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AN economic crisis is on its way that will not only be far greater than the global banking crisis of 2008 but one that many experts fear could be comparable with the Great Depression of the 1930s.
In that context, in the best traditions of the shock doctrine of disaster capitalism, there will be some in the economic and political establishment who see an opportunity to reshape and rebalance things even further in their favour.
In the world of work this will mean attacks on jobs, pay and terms and conditions, hitting working-class living standards hard.
The situation at British Airways is a case in point and the trade-union and labour movement need to ensure this doesn’t become a blueprint for the post-coronavirus economy. Thankfully, there is an inspiring fightback by BA workers and their union, Unite.
BA has been taking taxpayers’ money as part of the government’s furlough scheme — a scheme intended to help companies protect their employees from redundancy. But BA plans to fire all its 42,000 staff and re-hire those that survive on inferior terms and conditions of employment.
The Parliamentary cross-party Transport Select Committee called these plans “a national disgrace.” This has quite rightly been described as a betrayal of so many workers who have created BA’s wealth and made it a success. It’s no wonder that a recent survey showed that 99 per cent of British Airways’ employees say they have no confidence in the airline’s CEO.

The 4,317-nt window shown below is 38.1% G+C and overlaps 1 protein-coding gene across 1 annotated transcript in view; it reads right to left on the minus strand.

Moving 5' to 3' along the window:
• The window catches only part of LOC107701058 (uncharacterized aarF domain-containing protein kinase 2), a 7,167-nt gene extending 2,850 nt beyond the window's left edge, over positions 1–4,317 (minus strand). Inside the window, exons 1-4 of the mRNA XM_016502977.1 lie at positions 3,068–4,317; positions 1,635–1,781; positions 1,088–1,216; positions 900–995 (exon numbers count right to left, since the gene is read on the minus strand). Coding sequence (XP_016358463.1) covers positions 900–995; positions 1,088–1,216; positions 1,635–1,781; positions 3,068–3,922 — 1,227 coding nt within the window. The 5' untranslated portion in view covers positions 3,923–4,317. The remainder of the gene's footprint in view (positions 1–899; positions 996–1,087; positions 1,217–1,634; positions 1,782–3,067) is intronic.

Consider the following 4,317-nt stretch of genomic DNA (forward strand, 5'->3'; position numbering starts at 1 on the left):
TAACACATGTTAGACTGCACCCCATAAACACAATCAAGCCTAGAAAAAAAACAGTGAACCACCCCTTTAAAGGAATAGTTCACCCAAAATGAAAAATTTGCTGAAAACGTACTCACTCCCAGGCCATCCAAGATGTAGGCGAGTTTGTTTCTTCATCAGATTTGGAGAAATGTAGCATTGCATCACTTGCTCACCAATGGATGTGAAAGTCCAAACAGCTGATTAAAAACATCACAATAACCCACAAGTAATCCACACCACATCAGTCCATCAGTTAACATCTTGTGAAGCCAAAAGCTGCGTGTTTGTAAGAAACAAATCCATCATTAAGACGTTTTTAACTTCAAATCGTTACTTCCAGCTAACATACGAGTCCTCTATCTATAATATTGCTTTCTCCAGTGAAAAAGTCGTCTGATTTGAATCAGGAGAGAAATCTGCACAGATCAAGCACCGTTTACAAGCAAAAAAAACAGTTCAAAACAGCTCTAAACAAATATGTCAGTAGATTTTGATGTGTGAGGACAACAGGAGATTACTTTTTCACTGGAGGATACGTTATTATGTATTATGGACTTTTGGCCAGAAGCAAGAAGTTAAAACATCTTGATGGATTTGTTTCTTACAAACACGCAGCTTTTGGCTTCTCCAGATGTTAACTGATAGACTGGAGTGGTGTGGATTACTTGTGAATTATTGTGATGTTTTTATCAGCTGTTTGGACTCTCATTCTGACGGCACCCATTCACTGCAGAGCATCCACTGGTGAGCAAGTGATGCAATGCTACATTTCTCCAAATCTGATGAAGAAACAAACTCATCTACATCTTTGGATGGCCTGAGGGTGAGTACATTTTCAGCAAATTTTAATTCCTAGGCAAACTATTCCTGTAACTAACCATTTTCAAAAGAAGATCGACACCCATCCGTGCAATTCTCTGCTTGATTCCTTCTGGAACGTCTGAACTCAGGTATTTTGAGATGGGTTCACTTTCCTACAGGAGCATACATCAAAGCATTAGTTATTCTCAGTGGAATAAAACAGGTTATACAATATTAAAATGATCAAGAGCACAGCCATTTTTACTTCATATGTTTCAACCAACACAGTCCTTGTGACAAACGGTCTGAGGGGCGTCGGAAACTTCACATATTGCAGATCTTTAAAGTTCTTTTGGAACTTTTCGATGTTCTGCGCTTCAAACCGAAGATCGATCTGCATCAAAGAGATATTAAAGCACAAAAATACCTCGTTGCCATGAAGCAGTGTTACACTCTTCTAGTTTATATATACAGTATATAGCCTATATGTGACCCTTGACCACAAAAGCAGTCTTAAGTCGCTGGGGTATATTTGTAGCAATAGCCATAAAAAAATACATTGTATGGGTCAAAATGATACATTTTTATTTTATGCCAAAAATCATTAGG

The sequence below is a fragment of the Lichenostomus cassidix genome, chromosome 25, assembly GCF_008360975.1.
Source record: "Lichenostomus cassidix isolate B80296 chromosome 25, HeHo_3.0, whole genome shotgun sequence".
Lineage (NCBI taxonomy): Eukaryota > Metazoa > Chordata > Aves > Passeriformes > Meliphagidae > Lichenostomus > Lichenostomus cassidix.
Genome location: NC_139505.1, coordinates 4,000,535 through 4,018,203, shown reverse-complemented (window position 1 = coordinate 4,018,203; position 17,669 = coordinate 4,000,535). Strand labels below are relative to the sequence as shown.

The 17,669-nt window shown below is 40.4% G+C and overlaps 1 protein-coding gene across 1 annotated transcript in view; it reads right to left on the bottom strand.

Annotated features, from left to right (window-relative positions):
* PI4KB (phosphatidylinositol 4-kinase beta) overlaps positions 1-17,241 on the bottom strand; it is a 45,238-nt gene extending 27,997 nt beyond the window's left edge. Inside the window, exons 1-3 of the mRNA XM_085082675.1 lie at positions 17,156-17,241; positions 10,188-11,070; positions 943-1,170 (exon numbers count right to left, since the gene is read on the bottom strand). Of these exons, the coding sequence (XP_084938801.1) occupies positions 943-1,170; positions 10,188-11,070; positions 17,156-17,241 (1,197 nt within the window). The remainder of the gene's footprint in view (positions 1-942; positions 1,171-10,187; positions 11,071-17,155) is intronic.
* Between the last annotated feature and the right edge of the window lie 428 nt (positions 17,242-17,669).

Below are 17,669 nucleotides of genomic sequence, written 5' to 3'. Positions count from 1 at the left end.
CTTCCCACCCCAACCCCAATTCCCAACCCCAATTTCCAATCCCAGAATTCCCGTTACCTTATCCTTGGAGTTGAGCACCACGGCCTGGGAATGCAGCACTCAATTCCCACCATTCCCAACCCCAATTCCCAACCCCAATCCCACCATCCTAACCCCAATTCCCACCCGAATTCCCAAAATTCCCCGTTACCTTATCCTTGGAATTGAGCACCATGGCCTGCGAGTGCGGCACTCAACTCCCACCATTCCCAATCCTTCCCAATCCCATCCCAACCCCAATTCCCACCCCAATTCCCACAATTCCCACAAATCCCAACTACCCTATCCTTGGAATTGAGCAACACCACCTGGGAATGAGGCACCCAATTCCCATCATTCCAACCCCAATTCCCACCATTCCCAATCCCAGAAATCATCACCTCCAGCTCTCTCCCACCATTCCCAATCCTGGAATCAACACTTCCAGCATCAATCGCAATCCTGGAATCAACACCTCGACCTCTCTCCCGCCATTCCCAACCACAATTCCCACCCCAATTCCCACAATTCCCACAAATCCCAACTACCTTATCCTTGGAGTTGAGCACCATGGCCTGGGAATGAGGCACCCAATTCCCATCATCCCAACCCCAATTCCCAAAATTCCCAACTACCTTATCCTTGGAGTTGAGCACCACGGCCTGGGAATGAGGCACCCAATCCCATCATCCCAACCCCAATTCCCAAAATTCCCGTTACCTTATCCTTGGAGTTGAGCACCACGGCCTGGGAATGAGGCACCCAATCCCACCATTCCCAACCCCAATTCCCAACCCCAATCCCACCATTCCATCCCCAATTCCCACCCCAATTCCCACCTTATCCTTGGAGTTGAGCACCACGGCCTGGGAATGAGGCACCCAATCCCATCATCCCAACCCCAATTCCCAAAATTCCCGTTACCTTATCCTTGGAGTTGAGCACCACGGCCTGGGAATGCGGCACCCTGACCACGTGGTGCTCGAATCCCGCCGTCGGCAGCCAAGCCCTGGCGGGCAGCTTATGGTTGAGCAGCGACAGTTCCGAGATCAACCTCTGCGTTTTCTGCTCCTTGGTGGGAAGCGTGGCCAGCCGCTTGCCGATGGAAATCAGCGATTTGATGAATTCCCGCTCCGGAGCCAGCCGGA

BA bosses claim that without this attack on staff, the company will go bust. This doesn’t add up. No other airline is attacking its staff in this way. BA was making huge profits at the end of 2019 — more than £1bn after-tax – and had cash reserves of £2.6bn.
In addition to the furlough scheme, the airline’s parent company received £300 million from the Corporate Financing Facility set up to assist large corporations. Unite the Union has shown that staffing makes up less than a quarter of BA’s costs, with fuel being its most expensive outgoing.
The BA Betrayal campaign has been gaining widespread public support and Unite is fighting for its members. A sign of the momentum of the campaign is that the consultation period has been extended. BA workers are lobbying their MPs and there is gathering support for the call on the government to take action to stop the BA betrayal.
Campaigners are calling on the Prime Minister to act if BA continues to attack its own workforce by amending BA’s access to a large number of lucrative UK landing slots.
I’m proud to back the BA workers, Unite the Union and the BA Betrayal campaign. I have written to the Prime Minister urging him to take action to prevent the BA betrayal. The government should right now be working with trade unions to develop an aviation strategy that protects jobs, workers’ rights and the environment. Whatever action they decide to take to defend their jobs, pay, terms and conditions, BA workers will have my full support.
In many ways, this betrayal by BA bosses represents an opening salvo in an onslaught on working-class living standards which will become more and more widespread in the huge economic crisis that’s to come.
Our Labour Party needs to be part of the fight back. We need to support trade unions and workers in struggle and push for state intervention, not in the interests of corporate interests and profits, but in the interests of the working class in all its diversity.
The frightening truth is that the BA betrayal represents a blueprint for much of the economic and political establishment in the period ahead. We can — and must — defeat their class-war project with action outside and inside Parliament.
Alongside our fighting trade-union movement, as a Labour Party we need to be campaigning in Parliament and in our communities for the radical policies that are more necessary than ever if we are to find solutions to the problems that working people will face in the economic crisis to come.
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